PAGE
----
Illustration: Erin McPhee
Lately Earth Day has become the new Christmas, an annual holiday celebrated with zeal at schools across the country. During a spring assembly at my daughter’s Calgary elementary school, children performed skits celebrating the Earth and bemoaning humanity’s impact on the planet. It was the school’s way of sharing what the students had been learning about the environment. Now, I like to think that we, as a family, respect nature by recycling, donating used clothes and toys, occasionally buying organic and visiting national parks. But the intensity of this performance completely caught me off guard. Classes sang about switching to energy-efficient light bulbs and stopping car pollution. Children dressed as bees danced around the gym before falling down one by one to symbolize bee colony collapse. Kids donned masks of various Canadian animals—a fox, a bear, a wolf—and pleaded with the audience to save their habitats.
“I am the great loon!” boomed a student. “Don’t drill for oil on my land!”
At the end of each skit, the kids looked pointedly at the parents in attendance and asked in unison, “What are you going to do about your environmental footprint?”
On the way home, my husband—who was working as an oil and gas geologist at the time, and therefore was partially to blame for the great loon’s distress—attempted to answer this question. He opted for an ironic response, as is his wont when things annoy him: “Gee, maybe we should sell our house and car, move into a mud hut and walk to the village well for water.” A look of devastation crossed then eight-year-old Avery’s face.
“But Daddy, they made me sing!”
Our daughter didn’t understand the subtext of the performance: that we adult humans were being called out for killing bees, turning Canada’s national bird into a refugee and otherwise wrecking the planet. The spring concert bugged other parents, too—many Calgary families work in the oil patch, and they get enough flak about the industry from environmentalists without having to hear it from their own children.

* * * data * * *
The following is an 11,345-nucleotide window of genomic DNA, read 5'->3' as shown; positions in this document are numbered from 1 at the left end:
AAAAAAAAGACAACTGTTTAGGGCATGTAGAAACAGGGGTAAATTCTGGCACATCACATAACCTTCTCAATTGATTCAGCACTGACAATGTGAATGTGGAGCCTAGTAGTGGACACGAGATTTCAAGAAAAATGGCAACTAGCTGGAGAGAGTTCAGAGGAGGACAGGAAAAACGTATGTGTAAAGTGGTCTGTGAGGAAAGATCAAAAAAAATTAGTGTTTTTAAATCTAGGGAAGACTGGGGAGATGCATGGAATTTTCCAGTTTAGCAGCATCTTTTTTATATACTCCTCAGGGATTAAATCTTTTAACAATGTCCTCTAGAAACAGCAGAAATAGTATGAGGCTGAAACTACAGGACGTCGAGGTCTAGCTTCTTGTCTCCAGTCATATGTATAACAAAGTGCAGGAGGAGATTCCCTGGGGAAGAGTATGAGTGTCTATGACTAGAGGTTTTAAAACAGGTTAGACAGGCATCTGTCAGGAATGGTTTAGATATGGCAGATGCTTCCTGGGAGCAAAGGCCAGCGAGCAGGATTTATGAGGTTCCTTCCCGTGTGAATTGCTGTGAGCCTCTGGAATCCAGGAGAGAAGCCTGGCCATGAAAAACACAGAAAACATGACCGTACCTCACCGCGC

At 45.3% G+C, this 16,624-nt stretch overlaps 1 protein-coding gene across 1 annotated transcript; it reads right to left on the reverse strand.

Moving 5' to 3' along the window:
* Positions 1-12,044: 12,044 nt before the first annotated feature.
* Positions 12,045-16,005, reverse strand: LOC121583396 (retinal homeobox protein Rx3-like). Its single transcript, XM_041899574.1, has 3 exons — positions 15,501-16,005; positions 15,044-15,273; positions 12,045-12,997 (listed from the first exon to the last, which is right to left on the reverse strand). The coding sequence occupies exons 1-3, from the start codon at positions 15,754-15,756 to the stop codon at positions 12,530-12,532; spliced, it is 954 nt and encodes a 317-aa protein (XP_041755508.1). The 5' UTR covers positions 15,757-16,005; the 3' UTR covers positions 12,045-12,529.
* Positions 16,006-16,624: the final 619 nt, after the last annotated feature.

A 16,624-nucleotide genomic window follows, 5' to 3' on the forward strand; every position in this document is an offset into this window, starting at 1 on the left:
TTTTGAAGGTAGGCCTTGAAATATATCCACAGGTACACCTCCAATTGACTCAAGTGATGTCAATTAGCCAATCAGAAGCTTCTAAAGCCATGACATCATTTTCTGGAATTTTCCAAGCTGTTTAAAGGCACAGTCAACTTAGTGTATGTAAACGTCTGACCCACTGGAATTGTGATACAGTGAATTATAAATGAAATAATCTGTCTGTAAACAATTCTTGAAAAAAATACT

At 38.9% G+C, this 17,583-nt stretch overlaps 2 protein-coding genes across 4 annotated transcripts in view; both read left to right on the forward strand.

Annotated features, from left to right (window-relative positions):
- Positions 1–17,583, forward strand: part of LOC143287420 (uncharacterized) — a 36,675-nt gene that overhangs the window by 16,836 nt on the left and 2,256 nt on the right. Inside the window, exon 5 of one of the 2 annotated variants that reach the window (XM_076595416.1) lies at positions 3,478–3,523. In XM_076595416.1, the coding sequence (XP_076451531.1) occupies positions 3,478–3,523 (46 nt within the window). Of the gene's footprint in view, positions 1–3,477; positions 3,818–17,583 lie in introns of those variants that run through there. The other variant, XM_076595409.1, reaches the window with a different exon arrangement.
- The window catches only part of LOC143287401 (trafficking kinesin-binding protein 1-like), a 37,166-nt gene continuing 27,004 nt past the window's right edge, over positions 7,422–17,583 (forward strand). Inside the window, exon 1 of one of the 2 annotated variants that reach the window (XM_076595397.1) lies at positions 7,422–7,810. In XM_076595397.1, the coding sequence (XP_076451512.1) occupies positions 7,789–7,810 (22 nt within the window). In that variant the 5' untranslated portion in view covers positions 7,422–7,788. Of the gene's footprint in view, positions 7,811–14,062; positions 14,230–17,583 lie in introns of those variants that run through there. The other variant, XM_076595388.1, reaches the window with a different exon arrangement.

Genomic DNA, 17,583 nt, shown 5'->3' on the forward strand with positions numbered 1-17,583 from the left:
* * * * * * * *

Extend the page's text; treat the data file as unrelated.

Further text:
Of course the students were just enacting what they’d been taught in school. Kids this age are literalists and, like Avery, were going along with songs and skits that represented what a few teachers must have deemed the environmental calamities of the year. But it seemed to me that the environmental message had gone overboard. It had veered from basic education and encouraging kids to act locally to help out Mother Earth (which I fully support) into attempting to address a whole range of complicated and politically charged global environmental issues (bee colony collapse, oil and gas exploration) that are out of depth for most kids in elementary school.
What’s more, my daughter was focusing on some strange take-aways. For example, she started making a funny face and saying, “Yuck!” every time she saw a big “polluting” bus—never mind the fact that one polluting bus is better than everyone on that bus driving their own polluting cars. And for a while she was almost afraid to fart, convinced that passing gas contributes to global warming.
I think it’s great that the students pick up trash in the schoolyard on Earth Day, and I love that they’re learning about recycling, composting and growing vegetables in the nearby community garden. Last year, Avery’s grade four class even built a replica landfill to demonstrate how pollutants such as gasoline and paint can seep into the groundwater if they’re not disposed of properly. It really bothers me, though, when elementary schools preach a larger brand of social justice and attempt to indoctrinate learners as guardians of a planet under siege by industries that employ their parents (and, in Alberta anyway, help pay the taxes that fund teacher salaries). That kind of moral education is best saved for junior high or high school, when they’ll have the emotional maturity to tackle environmental politics and form their own opinions.
Avery, now 10, is old enough to understand that mass transit is a good thing and that farting won’t melt the polar ice cap. She might not be able to save the bees, but she helps animals by volunteering at the Humane Society. Our family will continue to reduce, reuse and recycle. We’ll teach Avery and her little brother to respect the planet we share, while explaining that its problems can’t be resolved with a skit and a song.
A version of this article appeared in the April 2016 issue with the headline “I hate Earth Day,” p. 37.
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